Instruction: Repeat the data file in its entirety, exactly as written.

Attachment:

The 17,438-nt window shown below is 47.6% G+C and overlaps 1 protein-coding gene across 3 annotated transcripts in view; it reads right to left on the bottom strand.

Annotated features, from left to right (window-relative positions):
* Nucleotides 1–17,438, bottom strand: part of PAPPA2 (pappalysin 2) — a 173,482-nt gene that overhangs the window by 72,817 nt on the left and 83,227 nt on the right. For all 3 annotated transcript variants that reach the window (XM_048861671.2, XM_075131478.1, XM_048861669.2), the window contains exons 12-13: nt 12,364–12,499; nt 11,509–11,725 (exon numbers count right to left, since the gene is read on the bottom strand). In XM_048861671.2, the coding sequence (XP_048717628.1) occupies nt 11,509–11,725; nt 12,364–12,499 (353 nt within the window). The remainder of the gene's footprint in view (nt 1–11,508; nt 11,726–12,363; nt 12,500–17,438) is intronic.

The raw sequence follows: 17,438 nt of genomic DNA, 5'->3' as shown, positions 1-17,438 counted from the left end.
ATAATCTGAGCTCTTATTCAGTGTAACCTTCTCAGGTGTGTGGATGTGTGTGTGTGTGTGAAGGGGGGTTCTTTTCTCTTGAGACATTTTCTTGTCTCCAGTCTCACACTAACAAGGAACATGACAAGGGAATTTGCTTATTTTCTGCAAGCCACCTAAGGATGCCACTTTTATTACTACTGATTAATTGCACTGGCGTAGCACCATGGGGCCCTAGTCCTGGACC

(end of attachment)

The 17,438-nt window shown below is 47.6% G+C and overlaps 1 protein-coding gene across 3 annotated transcripts in view; it reads right to left on the bottom strand.

Annotated features, from left to right (window-relative positions):
* Nucleotides 1–17,438, bottom strand: part of PAPPA2 (pappalysin 2) — a 173,482-nt gene that overhangs the window by 72,817 nt on the left and 83,227 nt on the right. For all 3 annotated transcript variants that reach the window (XM_048861671.2, XM_075131478.1, XM_048861669.2), the window contains exons 12-13: nt 12,364–12,499; nt 11,509–11,725 (exon numbers count right to left, since the gene is read on the bottom strand). In XM_048861671.2, the coding sequence (XP_048717628.1) occupies nt 11,509–11,725; nt 12,364–12,499 (353 nt within the window). The remainder of the gene's footprint in view (nt 1–11,508; nt 11,726–12,363; nt 12,500–17,438) is intronic.

The raw sequence follows: 17,438 nt of genomic DNA, 5'->3' as shown, positions 1-17,438 counted from the left end.
ATAATCTGAGCTCTTATTCAGTGTAACCTTCTCAGGTGTGTGGATGTGTGTGTGTGTGTGAAGGGGGGTTCTTTTCTCTTGAGACATTTTCTTGTCTCCAGTCTCACACTAACAAGGAACATGACAAGGGAATTTGCTTATTTTCTGCAAGCCACCTAAGGATGCCACTTTTATTACTACTGATTAATTGCACTGGCGTAGCACCATGGGGCCCTAGTCCTGGACC